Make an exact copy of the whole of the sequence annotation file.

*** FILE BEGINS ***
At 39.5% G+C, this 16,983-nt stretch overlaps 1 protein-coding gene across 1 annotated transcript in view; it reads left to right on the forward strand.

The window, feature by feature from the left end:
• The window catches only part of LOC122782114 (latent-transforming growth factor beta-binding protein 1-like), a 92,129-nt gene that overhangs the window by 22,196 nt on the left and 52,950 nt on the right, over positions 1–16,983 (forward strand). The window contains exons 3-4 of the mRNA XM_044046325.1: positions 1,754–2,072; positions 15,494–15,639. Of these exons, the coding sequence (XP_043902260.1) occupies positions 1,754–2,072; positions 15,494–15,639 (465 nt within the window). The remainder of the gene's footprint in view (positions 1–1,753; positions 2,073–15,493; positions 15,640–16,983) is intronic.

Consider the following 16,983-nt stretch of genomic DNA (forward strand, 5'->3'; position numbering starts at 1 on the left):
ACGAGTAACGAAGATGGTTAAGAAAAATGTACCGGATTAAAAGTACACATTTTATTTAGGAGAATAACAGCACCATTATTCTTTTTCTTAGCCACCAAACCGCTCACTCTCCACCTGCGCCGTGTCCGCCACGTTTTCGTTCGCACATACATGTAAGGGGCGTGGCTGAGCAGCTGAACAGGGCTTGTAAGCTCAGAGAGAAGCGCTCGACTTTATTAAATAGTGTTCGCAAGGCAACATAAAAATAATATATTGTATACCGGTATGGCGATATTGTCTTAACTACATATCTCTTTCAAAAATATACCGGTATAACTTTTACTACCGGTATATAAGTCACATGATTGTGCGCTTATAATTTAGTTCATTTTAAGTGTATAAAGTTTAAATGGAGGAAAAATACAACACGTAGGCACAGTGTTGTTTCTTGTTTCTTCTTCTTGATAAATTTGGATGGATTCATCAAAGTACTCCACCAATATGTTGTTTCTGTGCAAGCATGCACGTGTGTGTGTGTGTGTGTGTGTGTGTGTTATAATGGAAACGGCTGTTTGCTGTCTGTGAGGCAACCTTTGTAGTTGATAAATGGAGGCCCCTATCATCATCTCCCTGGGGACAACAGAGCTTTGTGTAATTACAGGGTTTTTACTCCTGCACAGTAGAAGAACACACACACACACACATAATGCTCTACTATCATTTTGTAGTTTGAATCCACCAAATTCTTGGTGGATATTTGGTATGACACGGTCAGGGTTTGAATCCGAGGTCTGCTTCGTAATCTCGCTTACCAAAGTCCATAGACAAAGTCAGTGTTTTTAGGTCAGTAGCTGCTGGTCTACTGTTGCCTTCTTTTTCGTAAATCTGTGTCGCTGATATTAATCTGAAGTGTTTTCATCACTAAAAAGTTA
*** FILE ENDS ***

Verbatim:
At 39.5% G+C, this 16,983-nt stretch overlaps 1 protein-coding gene across 1 annotated transcript in view; it reads left to right on the forward strand.

The window, feature by feature from the left end:
• The window catches only part of LOC122782114 (latent-transforming growth factor beta-binding protein 1-like), a 92,129-nt gene that overhangs the window by 22,196 nt on the left and 52,950 nt on the right, over positions 1–16,983 (forward strand). The window contains exons 3-4 of the mRNA XM_044046325.1: positions 1,754–2,072; positions 15,494–15,639. Of these exons, the coding sequence (XP_043902260.1) occupies positions 1,754–2,072; positions 15,494–15,639 (465 nt within the window). The remainder of the gene's footprint in view (positions 1–1,753; positions 2,073–15,493; positions 15,640–16,983) is intronic.

Consider the following 16,983-nt stretch of genomic DNA (forward strand, 5'->3'; position numbering starts at 1 on the left):
ACGAGTAACGAAGATGGTTAAGAAAAATGTACCGGATTAAAAGTACACATTTTATTTAGGAGAATAACAGCACCATTATTCTTTTTCTTAGCCACCAAACCGCTCACTCTCCACCTGCGCCGTGTCCGCCACGTTTTCGTTCGCACATACATGTAAGGGGCGTGGCTGAGCAGCTGAACAGGGCTTGTAAGCTCAGAGAGAAGCGCTCGACTTTATTAAATAGTGTTCGCAAGGCAACATAAAAATAATATATTGTATACCGGTATGGCGATATTGTCTTAACTACATATCTCTTTCAAAAATATACCGGTATAACTTTTACTACCGGTATATAAGTCACATGATTGTGCGCTTATAATTTAGTTCATTTTAAGTGTATAAAGTTTAAATGGAGGAAAAATACAACACGTAGGCACAGTGTTGTTTCTTGTTTCTTCTTCTTGATAAATTTGGATGGATTCATCAAAGTACTCCACCAATATGTTGTTTCTGTGCAAGCATGCACGTGTGTGTGTGTGTGTGTGTGTGTGTGTTATAATGGAAACGGCTGTTTGCTGTCTGTGAGGCAACCTTTGTAGTTGATAAATGGAGGCCCCTATCATCATCTCCCTGGGGACAACAGAGCTTTGTGTAATTACAGGGTTTTTACTCCTGCACAGTAGAAGAACACACACACACACACATAATGCTCTACTATCATTTTGTAGTTTGAATCCACCAAATTCTTGGTGGATATTTGGTATGACACGGTCAGGGTTTGAATCCGAGGTCTGCTTCGTAATCTCGCTTACCAAAGTCCATAGACAAAGTCAGTGTTTTTAGGTCAGTAGCTGCTGGTCTACTGTTGCCTTCTTTTTCGTAAATCTGTGTCGCTGATATTAATCTGAAGTGTTTTCATCACTAAAAAGTTA